Last weekend, I travelled to Brunswick for my brother’s graduation. It was a weekend filled with speeches, well-wishing, stress, and SO many feelings (mainly from the graduates and their parents). As a passive participant in the festivities, I found myself listening critically to the speeches given by the President, honorary speakers, and students. When you break all of those speeches down, they all had the same message. And, the same message as the speeches given at my own graduation, and probably the same message given to graduates across the country this spring, and all the springs to come. Whoa.

This provoked my own fear of sounding the same as other writers, and having nothing worthwhile to say. Being redundant, or even worse, unoriginal, is a creative mind’s worst fear. How do you ensure that your thoughts and ideas maintain a level of exciting and important?

Here are some ideas I’ve collected in my quest to answer this question:

1. Know your niche. You are an expert on something. Not everyone is going to have the same knowledge and expertise on this “something,” so you may want to consider it as a topic. Ideally, your area of expertise overlaps with an area you’re passionate about. When you know and love your subject, it’ll shine through in your work, and makes the information more valuable to your audience.

In addition to knowing your niche, knowing your audience helps with generating new ideas. This article mentions a couple ways to engage your people: answer the questions they have, and give them information they need (even if they don’t know they need it).

2. It’s not necessarily what you say, it’s how you say it. In terms of graduation speeches, the theme is usually something along the lines of “go forth and prosper.” But guess what? There are millions (billions? trillions? infinite??) ways to convey this message.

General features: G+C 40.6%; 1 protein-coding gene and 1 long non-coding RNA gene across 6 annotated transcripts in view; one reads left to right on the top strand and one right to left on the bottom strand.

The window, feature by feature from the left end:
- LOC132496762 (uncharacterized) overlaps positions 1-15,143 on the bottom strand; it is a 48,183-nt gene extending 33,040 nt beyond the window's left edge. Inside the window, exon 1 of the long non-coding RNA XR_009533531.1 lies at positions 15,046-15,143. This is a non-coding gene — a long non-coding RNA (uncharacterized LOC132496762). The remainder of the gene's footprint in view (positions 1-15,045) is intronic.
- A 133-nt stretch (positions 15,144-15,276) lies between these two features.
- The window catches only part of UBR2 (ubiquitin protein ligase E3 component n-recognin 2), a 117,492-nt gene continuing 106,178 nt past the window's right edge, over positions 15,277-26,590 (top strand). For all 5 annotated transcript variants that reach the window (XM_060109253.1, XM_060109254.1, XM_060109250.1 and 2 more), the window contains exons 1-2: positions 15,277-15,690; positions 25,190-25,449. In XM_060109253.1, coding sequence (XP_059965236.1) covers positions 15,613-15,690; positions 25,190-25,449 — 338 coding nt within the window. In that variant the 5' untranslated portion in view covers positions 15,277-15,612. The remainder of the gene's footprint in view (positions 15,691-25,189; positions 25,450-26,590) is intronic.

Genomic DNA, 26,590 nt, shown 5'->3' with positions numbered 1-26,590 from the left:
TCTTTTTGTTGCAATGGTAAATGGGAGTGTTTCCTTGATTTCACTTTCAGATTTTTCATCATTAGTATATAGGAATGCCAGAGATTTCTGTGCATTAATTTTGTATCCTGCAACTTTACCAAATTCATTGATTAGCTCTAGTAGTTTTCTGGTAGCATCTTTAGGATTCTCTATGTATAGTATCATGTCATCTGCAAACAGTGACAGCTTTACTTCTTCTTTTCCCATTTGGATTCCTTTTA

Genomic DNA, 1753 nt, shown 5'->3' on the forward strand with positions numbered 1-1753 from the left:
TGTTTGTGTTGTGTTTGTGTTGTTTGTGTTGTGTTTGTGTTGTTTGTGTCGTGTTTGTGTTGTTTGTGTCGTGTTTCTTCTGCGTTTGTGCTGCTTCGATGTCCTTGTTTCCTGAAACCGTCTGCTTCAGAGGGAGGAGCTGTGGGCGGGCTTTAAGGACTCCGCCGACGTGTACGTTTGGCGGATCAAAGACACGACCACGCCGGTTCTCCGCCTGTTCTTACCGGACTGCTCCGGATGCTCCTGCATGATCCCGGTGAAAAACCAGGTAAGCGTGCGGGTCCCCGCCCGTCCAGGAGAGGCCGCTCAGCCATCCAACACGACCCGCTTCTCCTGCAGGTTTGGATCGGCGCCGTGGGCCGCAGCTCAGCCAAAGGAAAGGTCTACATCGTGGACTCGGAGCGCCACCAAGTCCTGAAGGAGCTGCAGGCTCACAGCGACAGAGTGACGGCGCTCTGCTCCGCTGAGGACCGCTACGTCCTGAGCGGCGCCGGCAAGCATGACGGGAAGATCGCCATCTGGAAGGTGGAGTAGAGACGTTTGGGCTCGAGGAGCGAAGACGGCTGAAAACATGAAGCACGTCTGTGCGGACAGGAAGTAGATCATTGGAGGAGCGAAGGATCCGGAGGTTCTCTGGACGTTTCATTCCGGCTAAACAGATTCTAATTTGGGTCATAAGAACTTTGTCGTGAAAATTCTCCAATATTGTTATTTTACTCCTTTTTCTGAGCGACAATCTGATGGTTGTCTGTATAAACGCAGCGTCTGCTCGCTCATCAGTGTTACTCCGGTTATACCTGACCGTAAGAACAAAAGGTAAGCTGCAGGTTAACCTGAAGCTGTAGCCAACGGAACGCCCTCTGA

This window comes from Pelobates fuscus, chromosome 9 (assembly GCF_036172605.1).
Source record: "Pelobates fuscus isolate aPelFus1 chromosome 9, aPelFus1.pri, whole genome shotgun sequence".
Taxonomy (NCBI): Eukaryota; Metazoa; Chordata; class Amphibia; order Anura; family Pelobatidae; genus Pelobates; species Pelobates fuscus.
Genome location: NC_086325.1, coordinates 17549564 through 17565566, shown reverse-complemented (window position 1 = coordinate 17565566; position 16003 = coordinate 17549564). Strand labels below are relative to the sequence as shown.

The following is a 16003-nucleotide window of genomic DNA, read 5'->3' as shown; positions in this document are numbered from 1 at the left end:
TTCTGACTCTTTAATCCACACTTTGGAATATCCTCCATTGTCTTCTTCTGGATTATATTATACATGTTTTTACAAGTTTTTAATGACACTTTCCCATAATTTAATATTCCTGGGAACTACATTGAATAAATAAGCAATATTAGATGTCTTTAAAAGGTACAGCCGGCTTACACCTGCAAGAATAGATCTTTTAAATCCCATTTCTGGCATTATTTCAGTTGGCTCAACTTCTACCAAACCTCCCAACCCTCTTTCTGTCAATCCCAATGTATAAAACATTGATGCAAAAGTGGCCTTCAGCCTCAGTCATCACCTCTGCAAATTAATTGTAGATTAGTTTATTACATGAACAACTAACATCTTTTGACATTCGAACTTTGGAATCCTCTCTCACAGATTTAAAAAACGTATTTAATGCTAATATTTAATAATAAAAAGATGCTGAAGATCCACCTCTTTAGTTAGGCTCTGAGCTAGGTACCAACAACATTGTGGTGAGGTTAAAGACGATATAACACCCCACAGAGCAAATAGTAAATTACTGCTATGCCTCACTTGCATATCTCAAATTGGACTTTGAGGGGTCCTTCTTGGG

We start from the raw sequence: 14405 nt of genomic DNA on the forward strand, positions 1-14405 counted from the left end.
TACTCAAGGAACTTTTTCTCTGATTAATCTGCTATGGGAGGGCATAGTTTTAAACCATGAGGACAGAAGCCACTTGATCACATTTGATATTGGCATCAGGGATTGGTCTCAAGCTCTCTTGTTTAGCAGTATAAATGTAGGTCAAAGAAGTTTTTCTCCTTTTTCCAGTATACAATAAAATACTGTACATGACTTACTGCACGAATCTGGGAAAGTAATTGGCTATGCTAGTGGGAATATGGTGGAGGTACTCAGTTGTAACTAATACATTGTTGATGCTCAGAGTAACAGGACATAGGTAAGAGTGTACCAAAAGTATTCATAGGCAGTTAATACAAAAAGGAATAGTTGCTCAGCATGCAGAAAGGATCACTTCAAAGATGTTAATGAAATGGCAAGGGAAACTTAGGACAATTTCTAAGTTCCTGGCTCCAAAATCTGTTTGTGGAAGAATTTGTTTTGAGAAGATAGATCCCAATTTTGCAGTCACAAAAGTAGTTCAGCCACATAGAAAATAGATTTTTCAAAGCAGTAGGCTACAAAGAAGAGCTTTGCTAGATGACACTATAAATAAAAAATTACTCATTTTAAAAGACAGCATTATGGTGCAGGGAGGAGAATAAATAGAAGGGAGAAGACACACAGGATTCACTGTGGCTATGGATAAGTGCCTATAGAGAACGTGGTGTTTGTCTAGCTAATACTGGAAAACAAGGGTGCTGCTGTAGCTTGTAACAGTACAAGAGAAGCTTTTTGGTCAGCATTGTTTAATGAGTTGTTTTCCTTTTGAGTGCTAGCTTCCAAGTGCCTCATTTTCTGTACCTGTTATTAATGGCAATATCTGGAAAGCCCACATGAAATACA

Everyone has a unique voice, whether they realize it or not. Find out what your voice is, and play into that. Mindy Kaling, for instance, recently gave a speech to Harvard Law graduates that was entertaining and engaging (plus she called them all “nerds”), but still had the same underlying graduation genre message.

3. It’s okay to recycle old stuff, if it’s still relevant. In this video from Marie Forleo, she addresses the content creation dilemma. She brings up an excellent example from O Magazine, showing the same headline on three covers from different years.  I’m pretty sure Oprah isn’t exactly lacking in terms of audience, so it’s probably safe to say people still like reading something they’ve heard before. The headline in question was along the lines of “cleaning your space,” which will remain relevant as long as people have spaces and spaces need cleaning.

So, go ahead and revisit older material. If your people can still benefit from it, you’re not being unoriginal or lame.

4. And, finally, stay inspired, but don’t be too hard on yourself. In my experience, creativity grows more elusive when you try to force it. Some days, you’re just not going to feel it, and that’s normal. If, while trying to generate new material, you find your teeth grinding, eyebrows furrowing, and/or blood pressure spiking, take a step (or several) back. Doing something else for awhile is usually recommended, and you’ll have a fresh mind when you come back to it.


When uninspired, I like to doodle ridiculous scenes in Microsoft Paint.

It also helps to remind yourself, I’m doing this because I love it. The things we love give us high blood pressure sometimes, but that doesn’t mean we should give up on them.

In the end, no one wants to feel like they’re beating a dead horse. The good news: the internet (and the world) changes constantly, and while sometimes this freaks me out, it means there will always be more to talk about.